Canadian Teen Convicted Of Bullying Friend Into Suicide
More than a year ago, 15-year-old Dawn Marie Wesley of British Columbia hanged herself.
In a landmark criminal trial for Canada, a girl accused of threats that led to Wesley's suicide will be punished.
"I wish Dawn's family never lost her and all of us friends never lost her," said one of the teens who was acquitted. "I wish it could have been different."
That 16 year old, who asked not to be identified, had just been acquitted of threatening Wesley, a schoolmate.
But another teen was found guilty of criminal harassment.
Prosecutors says she threatened Wesley with phrases such as "You're dead" and "if you keep talking, I'll beat you up."
"This wasn't just for Dawn-Marie today," said Dawn's mother Cindy Wesley on Monday. "This ruling goes for every child in this country that's been bullied. It's not right. I thank God for that judge. I thank God for the crown council that heard this."
Another student, Sunny Moyer, told about the trauma that bullies can cause.
"And suddenly, somebody comes up you -- you don't know who they are -- and they tell you, 'You're fat and ugly, you don't belong in this school. Go back to where you came from,' " she said.
Bullied students in Washington have come forward with similar stories.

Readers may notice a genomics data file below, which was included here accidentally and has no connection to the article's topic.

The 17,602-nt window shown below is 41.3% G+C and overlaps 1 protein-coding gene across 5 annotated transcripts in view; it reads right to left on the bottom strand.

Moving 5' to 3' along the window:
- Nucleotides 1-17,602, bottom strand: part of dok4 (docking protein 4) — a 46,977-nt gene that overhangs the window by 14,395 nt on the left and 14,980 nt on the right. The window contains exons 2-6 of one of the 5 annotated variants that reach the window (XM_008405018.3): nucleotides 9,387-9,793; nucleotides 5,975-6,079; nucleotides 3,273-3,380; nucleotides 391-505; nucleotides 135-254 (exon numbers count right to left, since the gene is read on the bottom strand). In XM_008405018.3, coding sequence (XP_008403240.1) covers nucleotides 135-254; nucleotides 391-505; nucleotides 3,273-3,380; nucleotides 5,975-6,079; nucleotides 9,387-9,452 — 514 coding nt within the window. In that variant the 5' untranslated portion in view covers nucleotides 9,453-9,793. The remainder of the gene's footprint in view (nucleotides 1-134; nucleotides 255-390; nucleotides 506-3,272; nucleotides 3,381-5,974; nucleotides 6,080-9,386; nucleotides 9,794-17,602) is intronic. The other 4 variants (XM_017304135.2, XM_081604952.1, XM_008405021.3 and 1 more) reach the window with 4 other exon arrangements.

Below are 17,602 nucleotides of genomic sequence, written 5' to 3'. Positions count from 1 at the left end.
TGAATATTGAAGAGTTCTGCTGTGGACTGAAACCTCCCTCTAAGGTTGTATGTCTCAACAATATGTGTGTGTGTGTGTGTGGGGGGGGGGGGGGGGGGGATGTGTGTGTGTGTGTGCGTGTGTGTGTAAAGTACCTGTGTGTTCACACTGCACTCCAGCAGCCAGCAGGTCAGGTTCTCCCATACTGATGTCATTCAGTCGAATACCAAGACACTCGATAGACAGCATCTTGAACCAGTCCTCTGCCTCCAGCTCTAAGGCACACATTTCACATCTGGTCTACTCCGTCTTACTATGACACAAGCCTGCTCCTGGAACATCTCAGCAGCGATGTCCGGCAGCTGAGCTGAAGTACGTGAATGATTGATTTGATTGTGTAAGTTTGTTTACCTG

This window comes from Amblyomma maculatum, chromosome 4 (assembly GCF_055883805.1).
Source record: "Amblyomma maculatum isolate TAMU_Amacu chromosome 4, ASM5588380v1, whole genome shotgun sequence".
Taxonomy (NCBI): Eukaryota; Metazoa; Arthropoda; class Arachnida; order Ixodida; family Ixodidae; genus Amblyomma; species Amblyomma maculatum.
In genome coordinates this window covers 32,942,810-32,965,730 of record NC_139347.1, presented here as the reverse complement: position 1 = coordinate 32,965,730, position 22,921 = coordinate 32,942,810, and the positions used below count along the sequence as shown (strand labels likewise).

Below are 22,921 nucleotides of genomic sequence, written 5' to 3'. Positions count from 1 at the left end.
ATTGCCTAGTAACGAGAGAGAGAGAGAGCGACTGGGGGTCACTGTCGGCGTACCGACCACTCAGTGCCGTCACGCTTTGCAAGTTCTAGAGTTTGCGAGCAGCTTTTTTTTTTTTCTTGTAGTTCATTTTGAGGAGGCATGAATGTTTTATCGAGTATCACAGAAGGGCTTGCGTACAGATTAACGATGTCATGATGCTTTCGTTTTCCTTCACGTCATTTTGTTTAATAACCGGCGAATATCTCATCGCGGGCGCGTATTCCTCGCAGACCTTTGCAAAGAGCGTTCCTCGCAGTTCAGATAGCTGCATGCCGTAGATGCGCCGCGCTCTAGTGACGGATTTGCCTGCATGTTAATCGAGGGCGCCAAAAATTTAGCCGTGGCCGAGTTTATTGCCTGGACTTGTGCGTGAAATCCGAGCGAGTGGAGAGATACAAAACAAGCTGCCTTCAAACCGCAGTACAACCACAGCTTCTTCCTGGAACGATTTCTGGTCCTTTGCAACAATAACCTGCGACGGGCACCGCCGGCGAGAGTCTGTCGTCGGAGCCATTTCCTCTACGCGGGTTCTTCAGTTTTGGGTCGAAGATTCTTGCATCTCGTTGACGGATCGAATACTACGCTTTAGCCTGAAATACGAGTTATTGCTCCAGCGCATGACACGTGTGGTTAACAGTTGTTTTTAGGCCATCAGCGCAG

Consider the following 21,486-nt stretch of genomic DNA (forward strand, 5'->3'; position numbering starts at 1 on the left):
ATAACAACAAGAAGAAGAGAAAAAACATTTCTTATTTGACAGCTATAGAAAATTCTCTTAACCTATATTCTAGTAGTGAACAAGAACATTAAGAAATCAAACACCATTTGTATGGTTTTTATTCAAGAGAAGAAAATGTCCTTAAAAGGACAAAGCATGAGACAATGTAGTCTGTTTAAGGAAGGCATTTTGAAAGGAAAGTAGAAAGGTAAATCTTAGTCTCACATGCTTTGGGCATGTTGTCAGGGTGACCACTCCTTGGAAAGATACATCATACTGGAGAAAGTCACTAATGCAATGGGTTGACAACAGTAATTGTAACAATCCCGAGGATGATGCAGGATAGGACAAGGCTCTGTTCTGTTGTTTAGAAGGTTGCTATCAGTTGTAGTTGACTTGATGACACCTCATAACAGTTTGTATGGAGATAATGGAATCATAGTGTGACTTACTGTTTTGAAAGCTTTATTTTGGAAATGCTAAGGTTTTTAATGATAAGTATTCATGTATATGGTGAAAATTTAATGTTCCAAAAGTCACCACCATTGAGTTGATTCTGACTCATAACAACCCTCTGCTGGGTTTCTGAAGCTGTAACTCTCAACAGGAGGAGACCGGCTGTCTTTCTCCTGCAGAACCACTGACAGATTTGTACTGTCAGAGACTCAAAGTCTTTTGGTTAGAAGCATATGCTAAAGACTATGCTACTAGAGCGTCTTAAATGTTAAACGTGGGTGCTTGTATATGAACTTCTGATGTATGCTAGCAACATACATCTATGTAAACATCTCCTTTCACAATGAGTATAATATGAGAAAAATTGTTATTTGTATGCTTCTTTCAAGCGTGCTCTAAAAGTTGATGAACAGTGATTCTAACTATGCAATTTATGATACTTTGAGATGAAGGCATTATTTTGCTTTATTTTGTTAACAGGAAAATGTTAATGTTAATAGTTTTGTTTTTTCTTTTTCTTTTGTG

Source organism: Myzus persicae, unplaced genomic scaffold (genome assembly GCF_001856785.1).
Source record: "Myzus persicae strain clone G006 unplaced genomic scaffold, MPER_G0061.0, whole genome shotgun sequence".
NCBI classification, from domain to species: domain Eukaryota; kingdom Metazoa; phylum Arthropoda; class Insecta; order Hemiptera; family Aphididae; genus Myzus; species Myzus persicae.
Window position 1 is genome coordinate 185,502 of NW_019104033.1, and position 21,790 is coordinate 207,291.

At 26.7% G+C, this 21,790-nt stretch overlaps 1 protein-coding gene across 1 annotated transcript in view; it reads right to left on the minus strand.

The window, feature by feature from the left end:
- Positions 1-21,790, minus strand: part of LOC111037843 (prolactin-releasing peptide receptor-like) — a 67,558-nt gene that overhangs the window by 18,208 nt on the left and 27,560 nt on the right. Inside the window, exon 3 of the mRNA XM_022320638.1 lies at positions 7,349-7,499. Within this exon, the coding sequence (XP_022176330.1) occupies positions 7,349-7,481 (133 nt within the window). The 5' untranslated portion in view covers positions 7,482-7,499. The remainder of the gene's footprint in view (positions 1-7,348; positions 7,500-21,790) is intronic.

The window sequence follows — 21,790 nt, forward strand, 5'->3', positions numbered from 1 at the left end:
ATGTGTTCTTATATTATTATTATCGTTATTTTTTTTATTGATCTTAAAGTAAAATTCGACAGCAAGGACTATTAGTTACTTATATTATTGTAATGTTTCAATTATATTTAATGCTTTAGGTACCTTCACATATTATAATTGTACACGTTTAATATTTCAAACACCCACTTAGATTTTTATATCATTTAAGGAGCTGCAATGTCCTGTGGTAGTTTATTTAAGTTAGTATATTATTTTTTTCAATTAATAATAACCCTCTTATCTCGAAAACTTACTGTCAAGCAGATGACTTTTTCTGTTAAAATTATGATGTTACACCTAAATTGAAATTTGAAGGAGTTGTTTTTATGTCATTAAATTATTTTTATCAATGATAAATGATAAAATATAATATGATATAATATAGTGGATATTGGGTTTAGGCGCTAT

In fact their stories helped push forward a new bill -- now a Washington law -- designed to prevent bullying.
It forces each school district to adopt a policy prohibiting harassment, intimidation or bullying of any student.
A recent ABC News special used a hidden camera on the playground to show how prevalent bullying is.
The video showed kids picking on kids, and even kids ganging up on each other.
The report said researchers saw an episode of bullying roughly every 8 minutes. And girls were as likely to bully as boys.
Supporters of the new Washington law say this behavior can lead to rash decisions.
Tragically, in the case in Canada, it led to suicide.
But until now, no courts have taken a step like the Canadian courts, prosecuting bullies for the harm done.
The teen in Canada will be sentenced in 6 weeks. She could spend 6 months in custody or get 2 years in probation.